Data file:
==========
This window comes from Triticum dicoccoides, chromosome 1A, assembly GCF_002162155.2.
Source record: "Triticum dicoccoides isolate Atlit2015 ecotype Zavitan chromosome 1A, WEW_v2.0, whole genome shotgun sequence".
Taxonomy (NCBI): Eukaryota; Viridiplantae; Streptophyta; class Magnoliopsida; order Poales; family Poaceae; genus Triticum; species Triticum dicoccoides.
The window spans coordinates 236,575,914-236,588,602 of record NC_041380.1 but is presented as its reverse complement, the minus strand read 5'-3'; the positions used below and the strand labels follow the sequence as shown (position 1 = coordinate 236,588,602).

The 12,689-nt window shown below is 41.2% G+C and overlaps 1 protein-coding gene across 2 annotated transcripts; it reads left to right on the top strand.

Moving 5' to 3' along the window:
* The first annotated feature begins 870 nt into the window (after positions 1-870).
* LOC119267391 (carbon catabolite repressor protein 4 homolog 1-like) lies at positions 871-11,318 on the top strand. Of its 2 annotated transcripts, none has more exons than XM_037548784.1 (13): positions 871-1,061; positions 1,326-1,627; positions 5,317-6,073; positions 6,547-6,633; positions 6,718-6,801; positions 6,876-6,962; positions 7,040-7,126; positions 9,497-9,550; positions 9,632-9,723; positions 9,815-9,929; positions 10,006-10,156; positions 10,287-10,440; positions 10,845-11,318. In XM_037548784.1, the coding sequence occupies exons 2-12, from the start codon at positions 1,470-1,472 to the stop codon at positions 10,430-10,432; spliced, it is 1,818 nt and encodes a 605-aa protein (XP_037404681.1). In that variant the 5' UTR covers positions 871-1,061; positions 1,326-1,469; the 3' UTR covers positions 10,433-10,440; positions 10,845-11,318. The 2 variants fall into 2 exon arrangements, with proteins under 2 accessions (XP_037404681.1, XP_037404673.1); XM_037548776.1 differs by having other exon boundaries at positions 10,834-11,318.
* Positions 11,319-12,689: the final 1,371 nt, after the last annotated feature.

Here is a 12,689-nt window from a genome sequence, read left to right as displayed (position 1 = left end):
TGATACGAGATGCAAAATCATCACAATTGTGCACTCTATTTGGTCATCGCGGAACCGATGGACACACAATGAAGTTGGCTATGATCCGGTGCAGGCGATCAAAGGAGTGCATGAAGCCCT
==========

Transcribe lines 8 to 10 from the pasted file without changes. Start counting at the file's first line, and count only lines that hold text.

* LOC119267391 (carbon catabolite repressor protein 4 homolog 1-like) lies at positions 871-11,318 on the top strand. Of its 2 annotated transcripts, none has more exons than XM_037548784.1 (13): positions 871-1,061; positions 1,326-1,627; positions 5,317-6,073; positions 6,547-6,633; positions 6,718-6,801; positions 6,876-6,962; positions 7,040-7,126; positions 9,497-9,550; positions 9,632-9,723; positions 9,815-9,929; positions 10,006-10,156; positions 10,287-10,440; positions 10,845-11,318. In XM_037548784.1, the coding sequence occupies exons 2-12, from the start codon at positions 1,470-1,472 to the stop codon at positions 10,430-10,432; spliced, it is 1,818 nt and encodes a 605-aa protein (XP_037404681.1). In that variant the 5' UTR covers positions 871-1,061; positions 1,326-1,469; the 3' UTR covers positions 10,433-10,440; positions 10,845-11,318. The 2 variants fall into 2 exon arrangements, with proteins under 2 accessions (XP_037404681.1, XP_037404673.1); XM_037548776.1 differs by having other exon boundaries at positions 10,834-11,318.
* Positions 11,319-12,689: the final 1,371 nt, after the last annotated feature.

Here is a 12,689-nt window from a genome sequence, read left to right as displayed (position 1 = left end):